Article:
City Building in Caesar 3 - Understanding Game Ratings - Culture
This part of the guide leads us onto the importance of the ratings in the game, and how these affect your city overall. Here we look at what functioning structures affect your culture rating.
The Emperor measures your success by having a look at how you are faring in each of the four ratings, by consulting your rating advisor. You can also consult your rating advisor to find out how your city’s development is doing or, alternatively, you can hover your cursor over the senate building which will indicate the same. At its mere infancy not every city will have a senate, due to not enough income, so the easiest option is to visit the advisor and look at the columns there.
The four ratings are: Culture, Prosperity, Peace and Favour. Each of these represents an aspect of your city and will gradually increase as your province becomes more peaceful, for instance, or your city takes in more money than it spends.
The Culture Rating
As in ancient Roman cities, culture is essential to your city’s growth, as it was not only in the capital but also within the provinces of the Empire. The Culture rating is determined by how many functioning buildings, which add to your city’s cultural state, are present in your city, and are also easily accessible by a large portion of your population. These buildings include theatres and other various forms of entertainment, such as colosseums or an amphitheatre, and also take into account the amount of temples and religious structures which are active. Education, such as schools, libraries and academies are also important for the development of this rating but mainly in the latter stages of your town. The most important forms of education, until your town grows more demanding, are schools and libraries, which all citizens want fairly early on.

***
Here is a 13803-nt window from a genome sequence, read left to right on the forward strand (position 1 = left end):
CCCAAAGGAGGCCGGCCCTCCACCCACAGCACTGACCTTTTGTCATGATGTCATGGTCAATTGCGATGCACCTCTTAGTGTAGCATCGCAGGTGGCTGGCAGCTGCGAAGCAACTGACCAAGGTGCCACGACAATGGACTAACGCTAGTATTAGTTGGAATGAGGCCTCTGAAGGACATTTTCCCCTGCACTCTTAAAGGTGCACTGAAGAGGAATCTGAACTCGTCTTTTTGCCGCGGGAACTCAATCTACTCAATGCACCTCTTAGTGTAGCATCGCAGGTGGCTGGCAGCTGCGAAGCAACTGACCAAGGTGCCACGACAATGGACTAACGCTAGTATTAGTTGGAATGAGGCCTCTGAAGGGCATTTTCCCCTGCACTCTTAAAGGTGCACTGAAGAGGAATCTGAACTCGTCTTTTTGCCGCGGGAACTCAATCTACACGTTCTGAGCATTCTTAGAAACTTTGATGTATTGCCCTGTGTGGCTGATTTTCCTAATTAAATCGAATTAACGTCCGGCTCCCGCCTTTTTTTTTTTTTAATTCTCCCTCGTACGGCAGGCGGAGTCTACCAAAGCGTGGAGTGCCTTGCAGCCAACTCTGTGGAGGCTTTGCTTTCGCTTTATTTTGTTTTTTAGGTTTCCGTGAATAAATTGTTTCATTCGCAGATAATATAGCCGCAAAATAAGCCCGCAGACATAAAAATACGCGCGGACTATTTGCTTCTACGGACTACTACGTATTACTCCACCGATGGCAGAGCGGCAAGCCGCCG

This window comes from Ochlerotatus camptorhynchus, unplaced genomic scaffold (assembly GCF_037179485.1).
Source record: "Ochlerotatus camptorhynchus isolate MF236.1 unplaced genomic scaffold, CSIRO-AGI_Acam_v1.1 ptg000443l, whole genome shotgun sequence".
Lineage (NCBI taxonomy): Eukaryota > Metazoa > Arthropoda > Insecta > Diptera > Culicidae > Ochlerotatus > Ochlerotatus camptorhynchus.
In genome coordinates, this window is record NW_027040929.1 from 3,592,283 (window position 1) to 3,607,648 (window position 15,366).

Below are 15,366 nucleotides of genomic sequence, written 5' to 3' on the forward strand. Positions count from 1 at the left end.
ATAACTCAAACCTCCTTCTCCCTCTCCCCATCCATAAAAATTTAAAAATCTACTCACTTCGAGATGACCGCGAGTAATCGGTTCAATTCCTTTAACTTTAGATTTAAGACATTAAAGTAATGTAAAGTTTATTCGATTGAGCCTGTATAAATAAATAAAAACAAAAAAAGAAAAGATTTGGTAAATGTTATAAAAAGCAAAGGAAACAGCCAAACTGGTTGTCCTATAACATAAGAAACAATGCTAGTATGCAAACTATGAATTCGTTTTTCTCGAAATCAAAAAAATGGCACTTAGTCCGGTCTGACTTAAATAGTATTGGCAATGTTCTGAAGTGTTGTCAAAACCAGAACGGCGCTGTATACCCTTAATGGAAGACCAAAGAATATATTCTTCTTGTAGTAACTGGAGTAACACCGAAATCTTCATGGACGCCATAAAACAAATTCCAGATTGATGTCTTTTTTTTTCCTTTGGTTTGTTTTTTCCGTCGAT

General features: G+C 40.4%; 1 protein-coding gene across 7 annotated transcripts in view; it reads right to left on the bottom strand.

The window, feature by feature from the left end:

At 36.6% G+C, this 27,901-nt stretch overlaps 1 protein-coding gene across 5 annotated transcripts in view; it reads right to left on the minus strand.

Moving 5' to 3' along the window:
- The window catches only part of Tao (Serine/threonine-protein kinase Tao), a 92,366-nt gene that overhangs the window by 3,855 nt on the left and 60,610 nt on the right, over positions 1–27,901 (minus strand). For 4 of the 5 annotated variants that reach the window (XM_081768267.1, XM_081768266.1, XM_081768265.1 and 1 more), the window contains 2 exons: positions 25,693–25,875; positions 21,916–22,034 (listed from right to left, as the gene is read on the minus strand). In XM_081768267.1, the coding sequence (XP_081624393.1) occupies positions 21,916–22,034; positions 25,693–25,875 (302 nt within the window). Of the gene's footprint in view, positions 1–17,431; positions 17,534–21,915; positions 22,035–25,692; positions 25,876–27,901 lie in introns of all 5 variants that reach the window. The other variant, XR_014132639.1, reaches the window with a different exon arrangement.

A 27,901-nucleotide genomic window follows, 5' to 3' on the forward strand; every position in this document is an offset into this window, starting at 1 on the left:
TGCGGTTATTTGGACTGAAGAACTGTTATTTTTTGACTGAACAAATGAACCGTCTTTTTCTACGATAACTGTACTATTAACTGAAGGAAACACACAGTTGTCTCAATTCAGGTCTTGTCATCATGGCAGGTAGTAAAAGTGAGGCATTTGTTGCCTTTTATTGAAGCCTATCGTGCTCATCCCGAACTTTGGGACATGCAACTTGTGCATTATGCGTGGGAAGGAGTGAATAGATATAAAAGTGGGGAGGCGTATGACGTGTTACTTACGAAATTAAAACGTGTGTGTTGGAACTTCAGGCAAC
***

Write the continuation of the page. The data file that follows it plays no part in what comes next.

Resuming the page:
The Culture-rating isn’t particularly difficult to increase, although sometimes you may build a city which has a great culture-rating but lacks in more essential services, such as water and safety. This happens when you build more entertainment structures than are really needed by your town. Remember that not every residential district needs forms of entertainment, whilst everyone needs at least one temple which they can visit; although they may complain that the town is dull it is better than having other kinds of problems, such as poor employment of work-force.
To recap, the only essential buildings for early city-growth are temples. Everything else, whilst boosting your culture rating, is only essential if you want your housing area to develop further which may not necessarily be wanted. Cheaper housing means more room and a larger work-force, hence it is a good idea to restrain house-growth to a few areas only